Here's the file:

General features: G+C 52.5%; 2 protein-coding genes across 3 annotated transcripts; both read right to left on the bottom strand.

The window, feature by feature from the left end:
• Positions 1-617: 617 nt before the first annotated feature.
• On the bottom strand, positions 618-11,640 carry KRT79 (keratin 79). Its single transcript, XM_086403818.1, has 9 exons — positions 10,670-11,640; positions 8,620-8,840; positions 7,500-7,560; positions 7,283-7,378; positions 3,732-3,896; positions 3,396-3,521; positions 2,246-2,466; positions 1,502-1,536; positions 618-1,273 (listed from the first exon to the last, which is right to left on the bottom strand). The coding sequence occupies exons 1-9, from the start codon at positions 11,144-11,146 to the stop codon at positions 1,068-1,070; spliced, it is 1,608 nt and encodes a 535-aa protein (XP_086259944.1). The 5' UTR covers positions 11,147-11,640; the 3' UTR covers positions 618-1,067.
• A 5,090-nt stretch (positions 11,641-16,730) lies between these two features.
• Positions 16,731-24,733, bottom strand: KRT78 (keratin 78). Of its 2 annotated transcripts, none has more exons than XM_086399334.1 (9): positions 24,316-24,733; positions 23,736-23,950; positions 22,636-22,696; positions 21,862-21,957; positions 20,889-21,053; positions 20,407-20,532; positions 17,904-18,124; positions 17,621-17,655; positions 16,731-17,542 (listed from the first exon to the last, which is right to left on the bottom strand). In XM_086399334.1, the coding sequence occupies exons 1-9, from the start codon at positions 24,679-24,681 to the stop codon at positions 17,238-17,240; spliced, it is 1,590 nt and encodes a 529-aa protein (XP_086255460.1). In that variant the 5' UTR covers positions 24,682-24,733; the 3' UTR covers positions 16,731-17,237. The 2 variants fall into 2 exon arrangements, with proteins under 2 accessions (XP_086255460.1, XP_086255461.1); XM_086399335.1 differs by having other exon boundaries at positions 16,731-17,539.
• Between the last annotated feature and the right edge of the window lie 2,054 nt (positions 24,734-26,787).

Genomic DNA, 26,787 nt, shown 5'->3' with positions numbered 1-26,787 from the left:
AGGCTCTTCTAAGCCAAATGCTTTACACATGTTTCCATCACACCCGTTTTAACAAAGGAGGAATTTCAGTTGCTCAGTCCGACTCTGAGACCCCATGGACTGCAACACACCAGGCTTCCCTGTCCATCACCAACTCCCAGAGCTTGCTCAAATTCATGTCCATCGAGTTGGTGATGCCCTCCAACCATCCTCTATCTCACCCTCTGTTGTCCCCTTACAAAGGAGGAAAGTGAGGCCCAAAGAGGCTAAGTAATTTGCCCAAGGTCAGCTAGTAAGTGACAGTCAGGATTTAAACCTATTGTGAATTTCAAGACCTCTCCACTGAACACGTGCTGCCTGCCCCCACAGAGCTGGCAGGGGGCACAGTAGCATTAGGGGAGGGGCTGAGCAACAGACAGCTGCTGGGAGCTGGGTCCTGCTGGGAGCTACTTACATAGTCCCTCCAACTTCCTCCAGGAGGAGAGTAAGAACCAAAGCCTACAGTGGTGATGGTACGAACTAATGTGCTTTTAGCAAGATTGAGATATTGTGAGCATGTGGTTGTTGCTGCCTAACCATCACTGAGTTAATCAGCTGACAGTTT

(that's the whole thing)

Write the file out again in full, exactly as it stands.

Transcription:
General features: G+C 52.5%; 2 protein-coding genes across 3 annotated transcripts; both read right to left on the bottom strand.

The window, feature by feature from the left end:
• Positions 1-617: 617 nt before the first annotated feature.
• On the bottom strand, positions 618-11,640 carry KRT79 (keratin 79). Its single transcript, XM_086403818.1, has 9 exons — positions 10,670-11,640; positions 8,620-8,840; positions 7,500-7,560; positions 7,283-7,378; positions 3,732-3,896; positions 3,396-3,521; positions 2,246-2,466; positions 1,502-1,536; positions 618-1,273 (listed from the first exon to the last, which is right to left on the bottom strand). The coding sequence occupies exons 1-9, from the start codon at positions 11,144-11,146 to the stop codon at positions 1,068-1,070; spliced, it is 1,608 nt and encodes a 535-aa protein (XP_086259944.1). The 5' UTR covers positions 11,147-11,640; the 3' UTR covers positions 618-1,067.
• A 5,090-nt stretch (positions 11,641-16,730) lies between these two features.
• Positions 16,731-24,733, bottom strand: KRT78 (keratin 78). Of its 2 annotated transcripts, none has more exons than XM_086399334.1 (9): positions 24,316-24,733; positions 23,736-23,950; positions 22,636-22,696; positions 21,862-21,957; positions 20,889-21,053; positions 20,407-20,532; positions 17,904-18,124; positions 17,621-17,655; positions 16,731-17,542 (listed from the first exon to the last, which is right to left on the bottom strand). In XM_086399334.1, the coding sequence occupies exons 1-9, from the start codon at positions 24,679-24,681 to the stop codon at positions 17,238-17,240; spliced, it is 1,590 nt and encodes a 529-aa protein (XP_086255460.1). In that variant the 5' UTR covers positions 24,682-24,733; the 3' UTR covers positions 16,731-17,237. The 2 variants fall into 2 exon arrangements, with proteins under 2 accessions (XP_086255460.1, XP_086255461.1); XM_086399335.1 differs by having other exon boundaries at positions 16,731-17,539.
• Between the last annotated feature and the right edge of the window lie 2,054 nt (positions 24,734-26,787).

Genomic DNA, 26,787 nt, shown 5'->3' with positions numbered 1-26,787 from the left:
AGGCTCTTCTAAGCCAAATGCTTTACACATGTTTCCATCACACCCGTTTTAACAAAGGAGGAATTTCAGTTGCTCAGTCCGACTCTGAGACCCCATGGACTGCAACACACCAGGCTTCCCTGTCCATCACCAACTCCCAGAGCTTGCTCAAATTCATGTCCATCGAGTTGGTGATGCCCTCCAACCATCCTCTATCTCACCCTCTGTTGTCCCCTTACAAAGGAGGAAAGTGAGGCCCAAAGAGGCTAAGTAATTTGCCCAAGGTCAGCTAGTAAGTGACAGTCAGGATTTAAACCTATTGTGAATTTCAAGACCTCTCCACTGAACACGTGCTGCCTGCCCCCACAGAGCTGGCAGGGGGCACAGTAGCATTAGGGGAGGGGCTGAGCAACAGACAGCTGCTGGGAGCTGGGTCCTGCTGGGAGCTACTTACATAGTCCCTCCAACTTCCTCCAGGAGGAGAGTAAGAACCAAAGCCTACAGTGGTGATGGTACGAACTAATGTGCTTTTAGCAAGATTGAGATATTGTGAGCATGTGGTTGTTGCTGCCTAACCATCACTGAGTTAATCAGCTGACAGTTT